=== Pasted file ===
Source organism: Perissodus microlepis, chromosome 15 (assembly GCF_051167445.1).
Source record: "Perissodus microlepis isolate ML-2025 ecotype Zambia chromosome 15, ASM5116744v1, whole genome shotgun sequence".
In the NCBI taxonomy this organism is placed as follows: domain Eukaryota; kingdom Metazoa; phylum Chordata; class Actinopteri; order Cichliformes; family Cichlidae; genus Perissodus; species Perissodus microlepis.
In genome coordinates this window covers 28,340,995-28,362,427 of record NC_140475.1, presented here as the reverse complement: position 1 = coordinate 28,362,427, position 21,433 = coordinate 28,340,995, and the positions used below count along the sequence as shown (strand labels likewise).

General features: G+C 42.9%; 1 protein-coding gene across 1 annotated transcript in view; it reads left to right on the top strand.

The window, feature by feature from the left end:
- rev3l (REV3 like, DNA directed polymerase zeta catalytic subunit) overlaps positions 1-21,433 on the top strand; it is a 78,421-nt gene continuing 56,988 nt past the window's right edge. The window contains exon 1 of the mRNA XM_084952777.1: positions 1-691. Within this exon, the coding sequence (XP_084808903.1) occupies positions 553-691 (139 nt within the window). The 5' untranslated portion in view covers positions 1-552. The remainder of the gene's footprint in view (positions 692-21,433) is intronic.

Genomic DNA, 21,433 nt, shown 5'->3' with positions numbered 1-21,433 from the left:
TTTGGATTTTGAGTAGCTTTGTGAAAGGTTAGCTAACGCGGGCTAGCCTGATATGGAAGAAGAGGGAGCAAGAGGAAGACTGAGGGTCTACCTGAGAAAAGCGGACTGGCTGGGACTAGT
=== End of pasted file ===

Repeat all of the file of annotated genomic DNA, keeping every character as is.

Source organism: Perissodus microlepis, chromosome 15 (assembly GCF_051167445.1).
Source record: "Perissodus microlepis isolate ML-2025 ecotype Zambia chromosome 15, ASM5116744v1, whole genome shotgun sequence".
In the NCBI taxonomy this organism is placed as follows: domain Eukaryota; kingdom Metazoa; phylum Chordata; class Actinopteri; order Cichliformes; family Cichlidae; genus Perissodus; species Perissodus microlepis.
In genome coordinates this window covers 28,340,995-28,362,427 of record NC_140475.1, presented here as the reverse complement: position 1 = coordinate 28,362,427, position 21,433 = coordinate 28,340,995, and the positions used below count along the sequence as shown (strand labels likewise).

General features: G+C 42.9%; 1 protein-coding gene across 1 annotated transcript in view; it reads left to right on the top strand.

The window, feature by feature from the left end:
- rev3l (REV3 like, DNA directed polymerase zeta catalytic subunit) overlaps positions 1-21,433 on the top strand; it is a 78,421-nt gene continuing 56,988 nt past the window's right edge. The window contains exon 1 of the mRNA XM_084952777.1: positions 1-691. Within this exon, the coding sequence (XP_084808903.1) occupies positions 553-691 (139 nt within the window). The 5' untranslated portion in view covers positions 1-552. The remainder of the gene's footprint in view (positions 692-21,433) is intronic.

Genomic DNA, 21,433 nt, shown 5'->3' with positions numbered 1-21,433 from the left:
TTTGGATTTTGAGTAGCTTTGTGAAAGGTTAGCTAACGCGGGCTAGCCTGATATGGAAGAAGAGGGAGCAAGAGGAAGACTGAGGGTCTACCTGAGAAAAGCGGACTGGCTGGGACTAGT